SciLifeLab’s and Knut and Alice Wallenberg Foundation’s program on Proof of Concept grants promote innovations in life science
Ten projects in life science, with the aim to develop an academic discovery towards an innovation and a product, receive Proof of Concept funding in the first call.
“The support provided by Knut and Alice Wallenberg Foundation will ensure that the scientific breakthroughs that the Swedish life science community generates have the potential to reach into the realm of future innovations. These projects have arisen from life science research funded by the Foundation, and some have been facilitated by technology and data capabilities at SciLifeLab”, says Olli Kallioniemi, Director SciLifeLab, and he continues:
“The grants that were approved come from scientists across the country. What was common to the successful proposals in this first round of funding was that they presented exciting opportunities and that they were at the right stage of development for this call”.
In addition to funding, the project leaders will receive continued support from the team at Wallenberg Launch Pad (WALP) to develop their innovation to commercial maturity.
“The coaching process has been incredibly useful, providing new insights on the world of innovation which can be quite intimidating as an academic scientist. This grant is for me a unique opportunity to foster new interaction between academic and industrial research work. We can now aim to develop our technology toward a novel drug-screening method “, says Ilaria Testa, one of the researchers who has received a Proof of Concept grant.
The purpose of the Proof of Concept grant is to bridge the gap from academic research to innovations in life science. The grant gives researchers the opportunity to develop their early-stage discoveries towards validated methods, products or processes and provides the opportunity to carry out activities that validate and accelerate the development of the project and prepare for commercialization.
“The WALP program is an excellent mechanism to put research on a path towards commercial application when appropriate, and we are grateful to receive this support to now explore industrial applications of our SciLifeLab/KAW-funded Covid project”, says Professor Ulf Landegren, another recipient.
The grant is not meant as a translational academic research grant but as a specific goal-oriented project to develop an academic discovery towards an innovation and a product.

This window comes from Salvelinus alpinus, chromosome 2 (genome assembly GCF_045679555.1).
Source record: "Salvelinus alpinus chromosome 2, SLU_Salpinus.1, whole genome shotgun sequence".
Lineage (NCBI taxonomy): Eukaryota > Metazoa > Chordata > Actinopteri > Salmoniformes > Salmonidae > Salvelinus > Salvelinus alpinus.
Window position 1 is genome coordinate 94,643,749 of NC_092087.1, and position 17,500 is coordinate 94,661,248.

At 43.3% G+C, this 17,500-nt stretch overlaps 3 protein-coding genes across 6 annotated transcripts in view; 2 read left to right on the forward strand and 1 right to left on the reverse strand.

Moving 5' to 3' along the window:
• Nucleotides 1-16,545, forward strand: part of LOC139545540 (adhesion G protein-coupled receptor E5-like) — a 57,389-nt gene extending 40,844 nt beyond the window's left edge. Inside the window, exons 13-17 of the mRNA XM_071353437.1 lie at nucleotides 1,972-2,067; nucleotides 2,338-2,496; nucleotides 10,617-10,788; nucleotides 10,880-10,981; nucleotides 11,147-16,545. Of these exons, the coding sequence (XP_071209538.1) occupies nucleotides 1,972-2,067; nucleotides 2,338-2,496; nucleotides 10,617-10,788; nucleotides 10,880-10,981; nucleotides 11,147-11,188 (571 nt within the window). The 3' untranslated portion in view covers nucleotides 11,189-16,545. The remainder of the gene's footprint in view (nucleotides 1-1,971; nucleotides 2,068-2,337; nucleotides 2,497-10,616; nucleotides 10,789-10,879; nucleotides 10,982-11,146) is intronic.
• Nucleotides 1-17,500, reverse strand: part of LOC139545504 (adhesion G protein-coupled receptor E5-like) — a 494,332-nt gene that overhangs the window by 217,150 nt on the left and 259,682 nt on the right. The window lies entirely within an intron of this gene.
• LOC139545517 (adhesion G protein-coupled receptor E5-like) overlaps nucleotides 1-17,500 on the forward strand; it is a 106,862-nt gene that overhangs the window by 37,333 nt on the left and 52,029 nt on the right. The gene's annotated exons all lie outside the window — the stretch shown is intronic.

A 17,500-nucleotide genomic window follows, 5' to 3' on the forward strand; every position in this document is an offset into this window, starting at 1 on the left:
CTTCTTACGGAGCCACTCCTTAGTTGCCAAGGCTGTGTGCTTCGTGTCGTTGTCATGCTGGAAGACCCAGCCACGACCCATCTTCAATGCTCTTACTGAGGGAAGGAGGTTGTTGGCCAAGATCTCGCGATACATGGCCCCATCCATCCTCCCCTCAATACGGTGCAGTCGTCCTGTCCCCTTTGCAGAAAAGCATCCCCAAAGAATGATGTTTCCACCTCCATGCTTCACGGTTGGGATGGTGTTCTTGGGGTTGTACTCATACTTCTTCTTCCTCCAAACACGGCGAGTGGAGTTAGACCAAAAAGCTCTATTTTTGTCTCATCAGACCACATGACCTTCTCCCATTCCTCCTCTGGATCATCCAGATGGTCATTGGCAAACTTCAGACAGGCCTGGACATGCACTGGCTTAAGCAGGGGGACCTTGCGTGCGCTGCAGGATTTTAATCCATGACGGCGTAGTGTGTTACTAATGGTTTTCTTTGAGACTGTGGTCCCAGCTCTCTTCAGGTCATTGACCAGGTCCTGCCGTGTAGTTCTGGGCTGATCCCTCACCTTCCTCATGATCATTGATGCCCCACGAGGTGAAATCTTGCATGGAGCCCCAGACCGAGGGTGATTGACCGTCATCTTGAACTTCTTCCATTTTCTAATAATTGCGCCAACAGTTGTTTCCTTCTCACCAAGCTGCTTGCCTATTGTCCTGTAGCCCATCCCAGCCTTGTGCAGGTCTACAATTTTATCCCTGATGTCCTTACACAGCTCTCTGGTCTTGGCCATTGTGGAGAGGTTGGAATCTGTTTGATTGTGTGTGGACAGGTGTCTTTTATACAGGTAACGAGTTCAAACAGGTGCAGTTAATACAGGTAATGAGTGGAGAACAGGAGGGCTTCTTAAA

A new call for Proof of Concept grants opens up February 12 and will close March 22, 2024.
Approved Proof of Concept grants in 2023
Ilaria Testa, KTH Royal Institute of Technology
TumbleSense: a novel instrument to probe protein-protein interactions in their native environment.
Anna Dimberg, Uppsala University
New antibody treatment for aggressive brain tumors – anti-CD93 therapy to block invasion and induce anti-tumor.
Christian Hedberg, Umeå University
CryptoSafe – Selective anti-infectives to address Cryptosporidium infection.
Sophie Erhardt, Karolinska Institutet
Targeting KAT III: A novel treatment option for immune-induced cognitive impairment and psychosis.
Ulf Landegren, Uppsala University
High-throughput analysis of specific antibody reactivities.
Magnus Cinthio, Lund University
Novel ultrasound-based method to detect atherosclerotic plaques that cause strokes and heart attacks.
Paul Bourgine, Lund University
Bioengineering human mini-bones as personalized therapeutic-testing platform.
Fredrik Bäckhed, University of Gothenburg
Drug the bug: Inhibiting urocanate production to treat fibrotic disease.
Kevin Smith, KTH Royal Institute of Technology
AISmartDensity – AI Software for Targeted MRI Follow-up in Mammography.
Johan Elf, Uppsala University
SENSE-TB: Fast Phenotypic Antibiotic Susceptibility Testing of Mycobacterium Tuberculosis.
Anna Frejd, Communications Manager, SciLifeLab
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